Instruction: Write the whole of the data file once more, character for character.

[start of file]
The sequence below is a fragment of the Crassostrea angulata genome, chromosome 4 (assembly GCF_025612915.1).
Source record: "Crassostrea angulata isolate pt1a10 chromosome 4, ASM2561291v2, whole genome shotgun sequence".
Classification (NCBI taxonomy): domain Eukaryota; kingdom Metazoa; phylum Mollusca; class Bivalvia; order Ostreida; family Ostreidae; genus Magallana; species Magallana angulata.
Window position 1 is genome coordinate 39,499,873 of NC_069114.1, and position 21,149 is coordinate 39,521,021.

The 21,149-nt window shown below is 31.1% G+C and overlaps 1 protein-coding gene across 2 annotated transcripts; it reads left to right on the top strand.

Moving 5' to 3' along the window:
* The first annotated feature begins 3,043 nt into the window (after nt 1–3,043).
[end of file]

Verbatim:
The sequence below is a fragment of the Crassostrea angulata genome, chromosome 4 (assembly GCF_025612915.1).
Source record: "Crassostrea angulata isolate pt1a10 chromosome 4, ASM2561291v2, whole genome shotgun sequence".
Classification (NCBI taxonomy): domain Eukaryota; kingdom Metazoa; phylum Mollusca; class Bivalvia; order Ostreida; family Ostreidae; genus Magallana; species Magallana angulata.
Window position 1 is genome coordinate 39,499,873 of NC_069114.1, and position 21,149 is coordinate 39,521,021.

The 21,149-nt window shown below is 31.1% G+C and overlaps 1 protein-coding gene across 2 annotated transcripts; it reads left to right on the top strand.

Moving 5' to 3' along the window:
* The first annotated feature begins 3,043 nt into the window (after nt 1–3,043).